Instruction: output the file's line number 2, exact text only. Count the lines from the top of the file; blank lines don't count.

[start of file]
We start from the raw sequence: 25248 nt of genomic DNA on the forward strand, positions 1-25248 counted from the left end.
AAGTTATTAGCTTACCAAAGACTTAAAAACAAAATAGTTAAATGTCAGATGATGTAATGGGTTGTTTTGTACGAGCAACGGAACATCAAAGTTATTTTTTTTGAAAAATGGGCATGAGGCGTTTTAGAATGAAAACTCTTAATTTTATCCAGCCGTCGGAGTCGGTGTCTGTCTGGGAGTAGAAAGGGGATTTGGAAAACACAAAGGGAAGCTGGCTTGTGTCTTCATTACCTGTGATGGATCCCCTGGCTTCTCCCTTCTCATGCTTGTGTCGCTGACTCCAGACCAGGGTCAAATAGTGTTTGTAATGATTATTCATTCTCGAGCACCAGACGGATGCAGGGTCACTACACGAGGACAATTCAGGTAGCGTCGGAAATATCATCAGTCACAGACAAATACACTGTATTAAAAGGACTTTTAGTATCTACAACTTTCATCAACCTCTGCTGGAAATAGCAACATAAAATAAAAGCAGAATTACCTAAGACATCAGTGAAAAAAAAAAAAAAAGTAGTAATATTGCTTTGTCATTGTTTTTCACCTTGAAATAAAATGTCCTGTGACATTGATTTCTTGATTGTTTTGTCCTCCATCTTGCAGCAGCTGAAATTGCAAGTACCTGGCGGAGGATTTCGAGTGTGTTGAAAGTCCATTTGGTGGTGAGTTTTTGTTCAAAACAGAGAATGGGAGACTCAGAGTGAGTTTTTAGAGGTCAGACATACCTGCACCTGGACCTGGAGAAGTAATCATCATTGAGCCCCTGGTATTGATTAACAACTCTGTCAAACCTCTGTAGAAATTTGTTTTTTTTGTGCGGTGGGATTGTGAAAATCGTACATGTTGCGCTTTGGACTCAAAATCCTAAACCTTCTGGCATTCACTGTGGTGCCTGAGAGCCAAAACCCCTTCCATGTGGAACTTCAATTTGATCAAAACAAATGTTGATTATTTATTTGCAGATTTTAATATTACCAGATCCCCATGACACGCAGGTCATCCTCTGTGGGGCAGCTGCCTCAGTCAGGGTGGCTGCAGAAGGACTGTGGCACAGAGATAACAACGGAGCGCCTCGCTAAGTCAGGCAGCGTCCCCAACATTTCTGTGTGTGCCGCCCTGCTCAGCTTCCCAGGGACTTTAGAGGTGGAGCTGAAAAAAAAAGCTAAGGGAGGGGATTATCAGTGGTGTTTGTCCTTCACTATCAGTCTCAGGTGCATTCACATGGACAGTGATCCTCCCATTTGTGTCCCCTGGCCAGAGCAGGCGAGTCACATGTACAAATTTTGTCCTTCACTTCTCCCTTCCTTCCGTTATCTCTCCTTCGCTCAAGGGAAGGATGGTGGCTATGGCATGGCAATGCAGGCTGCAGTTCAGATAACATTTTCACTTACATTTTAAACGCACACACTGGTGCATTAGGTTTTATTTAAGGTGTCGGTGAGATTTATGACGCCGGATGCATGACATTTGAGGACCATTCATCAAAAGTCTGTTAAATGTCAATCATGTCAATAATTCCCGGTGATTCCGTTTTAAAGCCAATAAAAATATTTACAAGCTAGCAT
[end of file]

AAGTTATTAGCTTACCAAAGACTTAAAAACAAAATAGTTAAATGTCAGATGATGTAATGGGTTGTTTTGTACGAGCAACGGAACATCAAAGTTATTTTTTTTGAAAAATGGGCATGAGGCGTTTTAGAATGAAAACTCTTAATTTTATCCAGCCGTCGGAGTCGGTGTCTGTCTGGGAGTAGAAAGGGGATTTGGAAAACACAAAGGGAAGCTGGCTTGTGTCTTCATTACCTGTGATGGATCCCCTGGCTTCTCCCTTCTCATGCTTGTGTCGCTGACTCCAGACCAGGGTCAAATAGTGTTTGTAATGATTATTCATTCTCGAGCACCAGACGGATGCAGGGTCACTACACGAGGACAATTCAGGTAGCGTCGGAAATATCATCAGTCACAGACAAATACACTGTATTAAAAGGACTTTTAGTATCTACAACTTTCATCAACCTCTGCTGGAAATAGCAACATAAAATAAAAGCAGAATTACCTAAGACATCAGTGAAAAAAAAAAAAAAAGTAGTAATATTGCTTTGTCATTGTTTTTCACCTTGAAATAAAATGTCCTGTGACATTGATTTCTTGATTGTTTTGTCCTCCATCTTGCAGCAGCTGAAATTGCAAGTACCTGGCGGAGGATTTCGAGTGTGTTGAAAGTCCATTTGGTGGTGAGTTTTTGTTCAAAACAGAGAATGGGAGACTCAGAGTGAGTTTTTAGAGGTCAGACATACCTGCACCTGGACCTGGAGAAGTAATCATCATTGAGCCCCTGGTATTGATTAACAACTCTGTCAAACCTCTGTAGAAATTTGTTTTTTTTGTGCGGTGGGATTGTGAAAATCGTACATGTTGCGCTTTGGACTCAAAATCCTAAACCTTCTGGCATTCACTGTGGTGCCTGAGAGCCAAAACCCCTTCCATGTGGAACTTCAATTTGATCAAAACAAATGTTGATTATTTATTTGCAGATTTTAATATTACCAGATCCCCATGACACGCAGGTCATCCTCTGTGGGGCAGCTGCCTCAGTCAGGGTGGCTGCAGAAGGACTGTGGCACAGAGATAACAACGGAGCGCCTCGCTAAGTCAGGCAGCGTCCCCAACATTTCTGTGTGTGCCGCCCTGCTCAGCTTCCCAGGGACTTTAGAGGTGGAGCTGAAAAAAAAAGCTAAGGGAGGGGATTATCAGTGGTGTTTGTCCTTCACTATCAGTCTCAGGTGCATTCACATGGACAGTGATCCTCCCATTTGTGTCCCCTGGCCAGAGCAGGCGAGTCACATGTACAAATTTTGTCCTTCACTTCTCCCTTCCTTCCGTTATCTCTCCTTCGCTCAAGGGAAGGATGGTGGCTATGGCATGGCAATGCAGGCTGCAGTTCAGATAACATTTTCACTTACATTTTAAACGCACACACTGGTGCATTAGGTTTTATTTAAGGTGTCGGTGAGATTTATGACGCCGGATGCATGACATTTGAGGACCATTCATCAAAAGTCTGTTAAATGTCAATCATGTCAATAATTCCCGGTGATTCCGTTTTAAAGCCAATAAAAATATTTACAAGCTAGCAT